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I have an idea of the use of the word `friend`, to access to a private members besides own class. For instance, I have a class A and need to access to a private method of an attribute which is of class B inside a method of A I could declare the method as friend.

However, see the following code:

``````#include <cstdlib>

class Coord {
private:
int x, y;
public:
Coord (int i1, int i2) : x(i1), y(i2) {
}
friend Coord operator- (Coord const& c1, Coord const& c2) {
return Coord(c1.x-c2.x, c1.y-c2.y);
}
Coord abs() {
return Coord(std::abs(x),std::abs(y));
}
};
``````

Which benefit could become overloading the operator- as a friend? I really don't see why someone could be interested in.

I have read a lot about it but I didn't get a clear idea.

Could someone write a little example where I can observe the fact?

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Take a look at Herb Sutters and Scott Meyers Example:

Here the summary:

First: Make operators like - non members: if you perform c = a - b to which object does minus belong ? a? b? or none. Most people agree with none hence a non member. Second: The operators need to modify private content, thus either you make a friend and or you use access functions like getters. So most people stick with the friend.

I your specific example the friend declaration is immediately followed by the definition which is the most compact way to define a global friend function.

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When an operator function is implemented as a member function, the leftmost (or only) operand must be an object (or a reference to an object) of the operator’s class. If the left operand must be an object of a different class or a fundamental type, this operator function must be implemented as a non-member function (e.g. when overloading `<<` and `>>` as the stream insertion and stream extraction operators, respectively).

A non-member operator function can be made a `friend` of a class if that function must access `private` or `protected` members of that class directly. Operator member functions of a specific class are called (implicitly by the compiler) only when the left operand of a binary operator is specifically an object of that class, or when the single operand of a unary operator is an object of that class.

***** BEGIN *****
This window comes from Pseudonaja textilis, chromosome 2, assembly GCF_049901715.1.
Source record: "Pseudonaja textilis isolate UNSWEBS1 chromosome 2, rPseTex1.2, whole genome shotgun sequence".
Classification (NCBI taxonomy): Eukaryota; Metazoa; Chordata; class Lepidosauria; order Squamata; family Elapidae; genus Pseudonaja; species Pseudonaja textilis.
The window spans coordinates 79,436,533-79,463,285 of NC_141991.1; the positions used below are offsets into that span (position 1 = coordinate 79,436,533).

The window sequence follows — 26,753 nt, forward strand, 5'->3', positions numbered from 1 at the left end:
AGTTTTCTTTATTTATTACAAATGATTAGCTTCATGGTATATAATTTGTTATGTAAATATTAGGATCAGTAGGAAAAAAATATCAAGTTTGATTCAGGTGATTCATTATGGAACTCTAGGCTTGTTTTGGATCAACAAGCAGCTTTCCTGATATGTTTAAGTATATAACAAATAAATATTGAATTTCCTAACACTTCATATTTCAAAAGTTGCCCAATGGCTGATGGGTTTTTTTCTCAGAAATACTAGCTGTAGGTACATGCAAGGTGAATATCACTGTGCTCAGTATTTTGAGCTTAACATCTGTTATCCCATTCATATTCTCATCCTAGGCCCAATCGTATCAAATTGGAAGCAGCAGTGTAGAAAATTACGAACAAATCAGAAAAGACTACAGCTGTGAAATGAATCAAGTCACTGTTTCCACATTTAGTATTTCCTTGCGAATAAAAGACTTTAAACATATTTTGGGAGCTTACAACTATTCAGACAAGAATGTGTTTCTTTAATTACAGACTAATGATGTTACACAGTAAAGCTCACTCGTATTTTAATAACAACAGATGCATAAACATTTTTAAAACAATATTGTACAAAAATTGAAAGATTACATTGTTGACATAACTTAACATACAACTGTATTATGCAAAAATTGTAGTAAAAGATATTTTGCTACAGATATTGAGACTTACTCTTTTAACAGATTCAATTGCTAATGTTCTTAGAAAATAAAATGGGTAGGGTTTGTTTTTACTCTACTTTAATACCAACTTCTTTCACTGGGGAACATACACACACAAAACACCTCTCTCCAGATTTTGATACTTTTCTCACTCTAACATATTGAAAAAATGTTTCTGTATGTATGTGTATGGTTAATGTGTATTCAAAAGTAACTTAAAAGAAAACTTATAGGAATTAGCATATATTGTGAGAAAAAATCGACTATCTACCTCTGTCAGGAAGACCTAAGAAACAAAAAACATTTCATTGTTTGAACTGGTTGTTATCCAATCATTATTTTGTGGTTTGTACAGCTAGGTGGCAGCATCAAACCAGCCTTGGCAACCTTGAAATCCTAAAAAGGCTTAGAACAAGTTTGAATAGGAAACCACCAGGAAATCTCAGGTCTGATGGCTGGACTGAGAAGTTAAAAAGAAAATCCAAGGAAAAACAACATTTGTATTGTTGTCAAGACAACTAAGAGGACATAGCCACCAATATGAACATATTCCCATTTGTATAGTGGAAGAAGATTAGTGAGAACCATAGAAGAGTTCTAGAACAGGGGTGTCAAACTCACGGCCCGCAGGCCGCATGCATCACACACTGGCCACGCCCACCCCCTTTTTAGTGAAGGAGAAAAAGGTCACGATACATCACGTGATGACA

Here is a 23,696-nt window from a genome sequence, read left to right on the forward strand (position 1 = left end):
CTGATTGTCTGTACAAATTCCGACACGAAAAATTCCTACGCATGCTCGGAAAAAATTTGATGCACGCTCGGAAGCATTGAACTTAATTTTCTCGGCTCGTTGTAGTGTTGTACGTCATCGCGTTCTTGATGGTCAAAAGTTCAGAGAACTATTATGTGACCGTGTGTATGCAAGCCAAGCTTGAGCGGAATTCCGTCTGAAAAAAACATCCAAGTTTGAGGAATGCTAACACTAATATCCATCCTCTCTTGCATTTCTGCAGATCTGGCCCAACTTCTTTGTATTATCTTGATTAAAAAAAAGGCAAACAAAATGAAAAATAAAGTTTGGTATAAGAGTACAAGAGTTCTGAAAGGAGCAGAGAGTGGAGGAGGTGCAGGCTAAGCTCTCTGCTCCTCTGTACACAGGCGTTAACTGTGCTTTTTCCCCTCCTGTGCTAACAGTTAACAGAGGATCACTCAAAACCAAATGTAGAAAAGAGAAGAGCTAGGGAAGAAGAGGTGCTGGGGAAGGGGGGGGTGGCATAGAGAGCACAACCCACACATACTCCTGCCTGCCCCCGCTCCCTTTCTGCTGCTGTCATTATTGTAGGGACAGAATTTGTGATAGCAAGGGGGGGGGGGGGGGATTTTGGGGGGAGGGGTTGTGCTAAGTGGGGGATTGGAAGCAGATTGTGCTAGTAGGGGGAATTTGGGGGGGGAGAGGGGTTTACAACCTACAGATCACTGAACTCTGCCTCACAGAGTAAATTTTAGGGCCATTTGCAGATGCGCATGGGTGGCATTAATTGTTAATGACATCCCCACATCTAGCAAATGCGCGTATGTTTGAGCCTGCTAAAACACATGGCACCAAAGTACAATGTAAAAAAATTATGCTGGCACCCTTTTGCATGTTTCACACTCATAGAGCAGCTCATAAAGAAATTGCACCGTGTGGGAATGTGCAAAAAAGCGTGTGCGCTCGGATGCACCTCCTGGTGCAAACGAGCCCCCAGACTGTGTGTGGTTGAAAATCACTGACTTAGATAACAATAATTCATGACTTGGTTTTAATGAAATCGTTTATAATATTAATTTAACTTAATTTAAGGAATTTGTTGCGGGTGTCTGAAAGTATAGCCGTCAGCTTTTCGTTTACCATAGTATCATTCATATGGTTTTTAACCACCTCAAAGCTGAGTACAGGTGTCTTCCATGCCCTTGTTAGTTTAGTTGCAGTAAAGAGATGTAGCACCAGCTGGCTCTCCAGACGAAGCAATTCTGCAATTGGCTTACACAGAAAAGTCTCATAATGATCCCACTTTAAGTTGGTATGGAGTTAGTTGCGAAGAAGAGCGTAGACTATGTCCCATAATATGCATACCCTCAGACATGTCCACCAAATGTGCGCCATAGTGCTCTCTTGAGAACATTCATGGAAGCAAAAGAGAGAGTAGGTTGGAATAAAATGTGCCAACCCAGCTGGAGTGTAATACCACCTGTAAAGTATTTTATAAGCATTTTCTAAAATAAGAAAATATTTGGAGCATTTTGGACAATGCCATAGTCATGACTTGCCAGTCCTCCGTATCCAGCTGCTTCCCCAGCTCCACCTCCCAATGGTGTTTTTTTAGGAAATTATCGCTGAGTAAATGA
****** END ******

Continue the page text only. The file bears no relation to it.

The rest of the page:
Another reason why you might choose a non-member function to overload an operator is to enable the operator to be commutative.

For example, suppose we have a fundamental type variable, `number`, of type `long int`, and an object `bigInteger1`, of class `HugeInteger` (a class in which integers may be arbitrarily large rather than being limited by the machine word size of the underlying hardware). The subtraction operator (`-`) produces a temporary `HugeInteger` object as the difference of a `HugeInteger` and a `long int` (as in the expression `bigInteger1 - number`), or as the difference of a `long int` and a `HugeInteger` (as in the expression `number - bigInteger1`). Thus, we require the subtraction operator to be commutative (exactly as it is with two fundamental-type operands). The problem is that the class object must appear on the left of the subtraction operator if that operator is to be overloaded as a member function. So, we also overload the operator as a non-member function to allow the `HugeInteger` to appear on the right of the subtraction. The `operator-` function that deals with the `HugeInteger` on the left can still be a member function. The non-member function can simply swap its arguments and call the member function.

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